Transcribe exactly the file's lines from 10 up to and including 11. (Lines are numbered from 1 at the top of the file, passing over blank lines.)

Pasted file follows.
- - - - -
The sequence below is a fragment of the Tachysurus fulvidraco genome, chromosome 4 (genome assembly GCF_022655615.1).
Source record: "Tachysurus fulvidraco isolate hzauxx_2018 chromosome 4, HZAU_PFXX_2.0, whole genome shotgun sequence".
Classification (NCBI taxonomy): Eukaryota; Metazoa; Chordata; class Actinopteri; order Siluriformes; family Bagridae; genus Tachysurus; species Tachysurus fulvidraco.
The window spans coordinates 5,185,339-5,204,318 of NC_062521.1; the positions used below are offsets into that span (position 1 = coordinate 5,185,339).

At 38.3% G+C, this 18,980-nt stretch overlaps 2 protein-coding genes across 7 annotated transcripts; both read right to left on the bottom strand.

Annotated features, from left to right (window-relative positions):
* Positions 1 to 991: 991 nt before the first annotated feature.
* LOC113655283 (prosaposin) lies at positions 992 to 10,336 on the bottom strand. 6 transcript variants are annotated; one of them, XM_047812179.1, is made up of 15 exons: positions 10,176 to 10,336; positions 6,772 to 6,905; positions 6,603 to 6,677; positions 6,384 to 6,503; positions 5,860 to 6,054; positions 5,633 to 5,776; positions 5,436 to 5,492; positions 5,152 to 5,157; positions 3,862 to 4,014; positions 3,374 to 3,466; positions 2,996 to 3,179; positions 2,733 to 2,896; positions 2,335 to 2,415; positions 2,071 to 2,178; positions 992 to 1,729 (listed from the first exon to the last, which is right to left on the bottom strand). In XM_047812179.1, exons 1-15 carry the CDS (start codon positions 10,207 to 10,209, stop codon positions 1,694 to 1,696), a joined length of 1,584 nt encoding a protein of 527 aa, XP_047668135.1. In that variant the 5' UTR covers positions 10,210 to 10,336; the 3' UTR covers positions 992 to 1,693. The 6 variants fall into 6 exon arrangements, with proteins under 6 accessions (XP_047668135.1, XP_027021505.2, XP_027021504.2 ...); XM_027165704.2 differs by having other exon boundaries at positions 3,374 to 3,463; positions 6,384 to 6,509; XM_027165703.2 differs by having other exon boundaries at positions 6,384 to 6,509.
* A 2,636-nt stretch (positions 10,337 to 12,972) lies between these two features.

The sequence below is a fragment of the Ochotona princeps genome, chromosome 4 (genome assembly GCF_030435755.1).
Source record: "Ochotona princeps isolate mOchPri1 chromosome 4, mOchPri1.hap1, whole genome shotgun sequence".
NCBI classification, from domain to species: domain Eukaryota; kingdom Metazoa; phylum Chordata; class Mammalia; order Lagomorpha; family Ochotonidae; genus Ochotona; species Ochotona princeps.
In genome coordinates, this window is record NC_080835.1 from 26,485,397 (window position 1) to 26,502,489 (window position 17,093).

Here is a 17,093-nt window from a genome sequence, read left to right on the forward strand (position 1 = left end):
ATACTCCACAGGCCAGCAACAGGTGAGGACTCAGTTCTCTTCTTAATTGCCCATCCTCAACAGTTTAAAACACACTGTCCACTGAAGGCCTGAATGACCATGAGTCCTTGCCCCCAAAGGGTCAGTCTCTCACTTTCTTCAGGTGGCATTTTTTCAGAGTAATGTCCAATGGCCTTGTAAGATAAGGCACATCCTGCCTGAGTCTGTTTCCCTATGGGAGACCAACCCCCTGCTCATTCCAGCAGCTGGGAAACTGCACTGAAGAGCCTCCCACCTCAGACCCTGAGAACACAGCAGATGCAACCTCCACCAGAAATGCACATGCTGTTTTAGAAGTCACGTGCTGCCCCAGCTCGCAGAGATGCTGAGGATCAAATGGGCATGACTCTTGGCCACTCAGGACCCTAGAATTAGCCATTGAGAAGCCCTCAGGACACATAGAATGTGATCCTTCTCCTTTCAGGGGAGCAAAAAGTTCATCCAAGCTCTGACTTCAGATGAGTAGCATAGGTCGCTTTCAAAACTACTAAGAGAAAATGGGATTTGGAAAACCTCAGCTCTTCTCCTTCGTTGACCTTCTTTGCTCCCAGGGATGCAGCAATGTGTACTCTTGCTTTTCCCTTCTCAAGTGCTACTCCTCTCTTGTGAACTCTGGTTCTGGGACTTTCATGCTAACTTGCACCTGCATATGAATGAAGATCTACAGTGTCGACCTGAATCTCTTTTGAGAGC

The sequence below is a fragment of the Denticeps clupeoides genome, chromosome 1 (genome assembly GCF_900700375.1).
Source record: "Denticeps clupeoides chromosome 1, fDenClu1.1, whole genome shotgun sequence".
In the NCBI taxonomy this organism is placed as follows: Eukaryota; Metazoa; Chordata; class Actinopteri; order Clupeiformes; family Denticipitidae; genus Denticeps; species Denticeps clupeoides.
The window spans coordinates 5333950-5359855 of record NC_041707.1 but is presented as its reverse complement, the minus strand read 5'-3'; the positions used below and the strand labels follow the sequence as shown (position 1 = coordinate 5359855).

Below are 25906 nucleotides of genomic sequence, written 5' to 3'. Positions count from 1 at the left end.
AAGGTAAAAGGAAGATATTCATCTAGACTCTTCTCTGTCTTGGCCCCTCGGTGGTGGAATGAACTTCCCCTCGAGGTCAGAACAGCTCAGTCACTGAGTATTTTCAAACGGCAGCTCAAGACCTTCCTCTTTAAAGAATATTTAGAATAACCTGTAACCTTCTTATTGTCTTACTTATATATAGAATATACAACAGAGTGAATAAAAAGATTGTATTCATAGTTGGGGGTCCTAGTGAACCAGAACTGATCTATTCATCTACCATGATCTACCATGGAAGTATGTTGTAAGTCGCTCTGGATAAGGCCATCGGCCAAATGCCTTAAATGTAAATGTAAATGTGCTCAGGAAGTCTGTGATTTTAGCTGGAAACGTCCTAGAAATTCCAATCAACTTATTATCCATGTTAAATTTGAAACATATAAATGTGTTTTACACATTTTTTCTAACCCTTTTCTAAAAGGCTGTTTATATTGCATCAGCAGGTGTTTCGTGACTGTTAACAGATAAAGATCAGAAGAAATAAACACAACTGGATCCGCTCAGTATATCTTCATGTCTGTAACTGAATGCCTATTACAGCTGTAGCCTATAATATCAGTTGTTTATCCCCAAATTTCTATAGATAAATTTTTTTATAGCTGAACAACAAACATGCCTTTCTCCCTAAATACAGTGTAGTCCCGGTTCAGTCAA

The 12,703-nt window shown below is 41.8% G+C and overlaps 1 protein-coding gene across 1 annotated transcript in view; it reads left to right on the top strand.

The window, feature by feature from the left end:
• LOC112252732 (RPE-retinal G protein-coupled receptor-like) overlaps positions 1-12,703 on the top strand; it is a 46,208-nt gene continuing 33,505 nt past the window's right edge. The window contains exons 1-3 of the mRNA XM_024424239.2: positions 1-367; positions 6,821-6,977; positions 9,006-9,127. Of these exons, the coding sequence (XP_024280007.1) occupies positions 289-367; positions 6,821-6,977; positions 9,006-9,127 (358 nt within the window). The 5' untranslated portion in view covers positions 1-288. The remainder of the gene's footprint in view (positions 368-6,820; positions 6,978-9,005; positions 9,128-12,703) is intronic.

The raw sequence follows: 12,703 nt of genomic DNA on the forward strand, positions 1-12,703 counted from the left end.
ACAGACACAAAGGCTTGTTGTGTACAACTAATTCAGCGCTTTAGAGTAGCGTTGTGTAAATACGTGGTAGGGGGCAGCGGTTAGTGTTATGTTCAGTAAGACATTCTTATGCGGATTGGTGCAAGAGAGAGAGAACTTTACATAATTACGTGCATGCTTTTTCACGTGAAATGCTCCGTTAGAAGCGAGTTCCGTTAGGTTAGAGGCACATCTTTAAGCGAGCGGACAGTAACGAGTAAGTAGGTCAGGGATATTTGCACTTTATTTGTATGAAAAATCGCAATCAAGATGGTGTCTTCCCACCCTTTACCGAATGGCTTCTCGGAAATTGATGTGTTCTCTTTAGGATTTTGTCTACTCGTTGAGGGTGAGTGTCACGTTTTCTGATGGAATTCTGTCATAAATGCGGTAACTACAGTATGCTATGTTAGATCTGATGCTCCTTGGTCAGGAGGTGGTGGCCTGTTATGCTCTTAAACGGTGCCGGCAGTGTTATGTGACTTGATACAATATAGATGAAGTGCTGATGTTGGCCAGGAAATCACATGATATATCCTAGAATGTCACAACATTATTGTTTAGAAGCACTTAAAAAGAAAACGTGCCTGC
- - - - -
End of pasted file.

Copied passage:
The sequence below is a fragment of the Ochotona princeps genome, chromosome 4 (genome assembly GCF_030435755.1).
Source record: "Ochotona princeps isolate mOchPri1 chromosome 4, mOchPri1.hap1, whole genome shotgun sequence".